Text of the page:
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Robotic-Assisted Surgery for Gallbladder Cancer Found To Be As Effective As Traditional Surgery

By HospiMedica International staff writers
Posted on 06 Mar 2024
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Image: Robotic-assisted surgery for gallbladder cancer is as effective as traditional open and laparoscopic methods (Photo courtesy of 123RF)
Image: Robotic-assisted surgery for gallbladder cancer is as effective as traditional open and laparoscopic methods (Photo courtesy of 123RF)

Gallbladder cancer (GBC), ranking as the leading biliary tract cancer and the 17th deadliest cancer globally, demands urgent improvement in disease management. Surgery remains the most effective curative approach for those diagnosed with GBC. Despite the growing preference for minimally invasive surgical methods in gastrointestinal cancers, including laparoscopic and robotic surgeries, there is still hesitancy in employing these techniques for GBC. This caution mainly stems from concerns about tumor dissemination, bile spillage, and specific technical challenges like liver resection and thorough lymph node removal. Now, a new study has found that robotic-assisted surgery for GBC matches the efficacy of conventional open and laparoscopic procedures while offering the additional advantages of high precision and faster recovery post-surgery.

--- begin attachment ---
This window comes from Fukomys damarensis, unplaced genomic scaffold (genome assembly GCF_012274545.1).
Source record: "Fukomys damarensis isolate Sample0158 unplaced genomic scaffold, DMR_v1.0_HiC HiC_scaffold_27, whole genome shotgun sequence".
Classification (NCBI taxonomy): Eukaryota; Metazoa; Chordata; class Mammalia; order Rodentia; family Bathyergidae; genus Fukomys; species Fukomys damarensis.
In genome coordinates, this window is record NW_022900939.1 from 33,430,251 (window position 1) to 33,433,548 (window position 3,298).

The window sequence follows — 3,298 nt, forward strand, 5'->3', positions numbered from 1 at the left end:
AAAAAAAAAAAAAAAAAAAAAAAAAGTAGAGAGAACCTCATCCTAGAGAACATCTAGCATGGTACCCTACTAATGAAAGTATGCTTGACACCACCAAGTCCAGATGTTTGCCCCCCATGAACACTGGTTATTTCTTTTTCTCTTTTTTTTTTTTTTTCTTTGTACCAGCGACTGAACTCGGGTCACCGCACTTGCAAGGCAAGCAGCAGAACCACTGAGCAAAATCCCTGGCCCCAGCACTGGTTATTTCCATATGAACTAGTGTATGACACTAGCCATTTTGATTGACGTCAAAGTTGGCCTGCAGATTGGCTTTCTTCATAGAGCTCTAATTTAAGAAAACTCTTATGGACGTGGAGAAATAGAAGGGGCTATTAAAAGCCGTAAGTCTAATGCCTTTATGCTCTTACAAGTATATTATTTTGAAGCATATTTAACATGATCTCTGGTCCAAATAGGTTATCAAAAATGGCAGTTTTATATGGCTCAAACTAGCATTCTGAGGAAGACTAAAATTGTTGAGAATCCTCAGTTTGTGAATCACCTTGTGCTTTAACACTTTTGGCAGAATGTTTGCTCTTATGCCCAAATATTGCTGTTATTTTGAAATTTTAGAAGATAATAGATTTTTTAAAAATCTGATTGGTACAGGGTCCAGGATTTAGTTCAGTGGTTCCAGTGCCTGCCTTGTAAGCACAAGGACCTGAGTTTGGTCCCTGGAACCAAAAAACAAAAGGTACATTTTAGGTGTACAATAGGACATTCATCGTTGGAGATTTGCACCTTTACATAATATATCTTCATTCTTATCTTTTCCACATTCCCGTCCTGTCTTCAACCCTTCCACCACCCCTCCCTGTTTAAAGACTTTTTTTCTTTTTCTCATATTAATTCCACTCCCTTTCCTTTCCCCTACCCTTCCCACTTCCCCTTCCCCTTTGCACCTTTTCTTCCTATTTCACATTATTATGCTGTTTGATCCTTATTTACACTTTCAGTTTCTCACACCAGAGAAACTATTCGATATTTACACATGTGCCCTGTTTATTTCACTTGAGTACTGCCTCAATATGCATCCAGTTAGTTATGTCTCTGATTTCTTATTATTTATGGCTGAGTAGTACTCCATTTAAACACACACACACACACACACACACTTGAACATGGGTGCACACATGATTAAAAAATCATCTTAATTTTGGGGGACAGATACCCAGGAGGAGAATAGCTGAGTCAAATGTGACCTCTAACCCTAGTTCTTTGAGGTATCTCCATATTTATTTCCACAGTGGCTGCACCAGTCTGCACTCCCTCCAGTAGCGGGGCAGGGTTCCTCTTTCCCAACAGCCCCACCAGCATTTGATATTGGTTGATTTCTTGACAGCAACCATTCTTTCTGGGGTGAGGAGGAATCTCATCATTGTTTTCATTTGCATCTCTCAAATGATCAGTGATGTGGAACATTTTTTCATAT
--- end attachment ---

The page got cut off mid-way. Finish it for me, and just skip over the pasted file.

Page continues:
Conducted by researchers at Boston University (Boston, MA, USA), this study involved a systematic review of existing literature to compare patient outcomes from robotic, open, and laparoscopic surgeries. This comprehensive analysis included studies that documented oncological outcomes and perioperative benefits, such as the duration of the operation, blood loss, and recovery time. The results indicate that robotic surgery not only stands as a safer and potentially less painful option for treating GBC but also allows for quicker recovery. This finding has clinical implications, suggesting that robotic surgery might become a standard care option for GBC. Such a shift could enhance patient care and possibly lower healthcare expenses, owing to reduced lengths of hospital stays.

“Our study demonstrates the viability of robotic surgery for gallbladder cancer treatment, a field where minimally invasive approaches have been cautiously adopted due to concerns over oncologic efficacy and technical challenges,” said Eduardo Vega, MD, assistant professor of surgery at Boston University Chobanian & Avedisian School of Medicine.

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